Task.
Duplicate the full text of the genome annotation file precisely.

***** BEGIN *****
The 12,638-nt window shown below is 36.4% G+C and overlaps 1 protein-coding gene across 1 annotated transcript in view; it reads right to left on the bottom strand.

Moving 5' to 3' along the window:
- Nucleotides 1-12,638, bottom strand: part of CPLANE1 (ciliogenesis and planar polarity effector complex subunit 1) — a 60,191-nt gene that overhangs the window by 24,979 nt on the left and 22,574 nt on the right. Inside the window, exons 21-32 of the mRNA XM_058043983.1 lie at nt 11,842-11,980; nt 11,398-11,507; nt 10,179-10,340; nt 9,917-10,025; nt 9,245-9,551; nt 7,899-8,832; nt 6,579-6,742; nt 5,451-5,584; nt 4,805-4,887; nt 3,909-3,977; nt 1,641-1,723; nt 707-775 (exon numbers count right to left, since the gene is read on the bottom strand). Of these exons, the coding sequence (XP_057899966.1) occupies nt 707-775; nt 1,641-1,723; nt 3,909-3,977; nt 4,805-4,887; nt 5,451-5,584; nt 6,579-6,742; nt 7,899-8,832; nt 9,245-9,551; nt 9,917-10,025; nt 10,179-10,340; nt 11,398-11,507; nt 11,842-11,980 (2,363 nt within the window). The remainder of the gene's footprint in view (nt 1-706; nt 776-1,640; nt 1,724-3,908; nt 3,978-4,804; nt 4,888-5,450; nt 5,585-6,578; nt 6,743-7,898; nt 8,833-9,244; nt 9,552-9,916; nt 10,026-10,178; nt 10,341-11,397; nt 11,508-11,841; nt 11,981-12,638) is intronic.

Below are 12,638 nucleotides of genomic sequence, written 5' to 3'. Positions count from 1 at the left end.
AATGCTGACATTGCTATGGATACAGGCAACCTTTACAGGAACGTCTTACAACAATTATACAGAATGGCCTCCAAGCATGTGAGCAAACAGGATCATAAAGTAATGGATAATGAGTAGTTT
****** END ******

The 12,638-nt window shown below is 36.4% G+C and overlaps 1 protein-coding gene across 1 annotated transcript in view; it reads right to left on the bottom strand.

Moving 5' to 3' along the window:
- Nucleotides 1-12,638, bottom strand: part of CPLANE1 (ciliogenesis and planar polarity effector complex subunit 1) — a 60,191-nt gene that overhangs the window by 24,979 nt on the left and 22,574 nt on the right. Inside the window, exons 21-32 of the mRNA XM_058043983.1 lie at nt 11,842-11,980; nt 11,398-11,507; nt 10,179-10,340; nt 9,917-10,025; nt 9,245-9,551; nt 7,899-8,832; nt 6,579-6,742; nt 5,451-5,584; nt 4,805-4,887; nt 3,909-3,977; nt 1,641-1,723; nt 707-775 (exon numbers count right to left, since the gene is read on the bottom strand). Of these exons, the coding sequence (XP_057899966.1) occupies nt 707-775; nt 1,641-1,723; nt 3,909-3,977; nt 4,805-4,887; nt 5,451-5,584; nt 6,579-6,742; nt 7,899-8,832; nt 9,245-9,551; nt 9,917-10,025; nt 10,179-10,340; nt 11,398-11,507; nt 11,842-11,980 (2,363 nt within the window). The remainder of the gene's footprint in view (nt 1-706; nt 776-1,640; nt 1,724-3,908; nt 3,978-4,804; nt 4,888-5,450; nt 5,585-6,578; nt 6,743-7,898; nt 8,833-9,244; nt 9,552-9,916; nt 10,026-10,178; nt 10,341-11,397; nt 11,508-11,841; nt 11,981-12,638) is intronic.

Below are 12,638 nucleotides of genomic sequence, written 5' to 3'. Positions count from 1 at the left end.
AATGCTGACATTGCTATGGATACAGGCAACCTTTACAGGAACGTCTTACAACAATTATACAGAATGGCCTCCAAGCATGTGAGCAAACAGGATCATAAAGTAATGGATAATGAGTAGTTT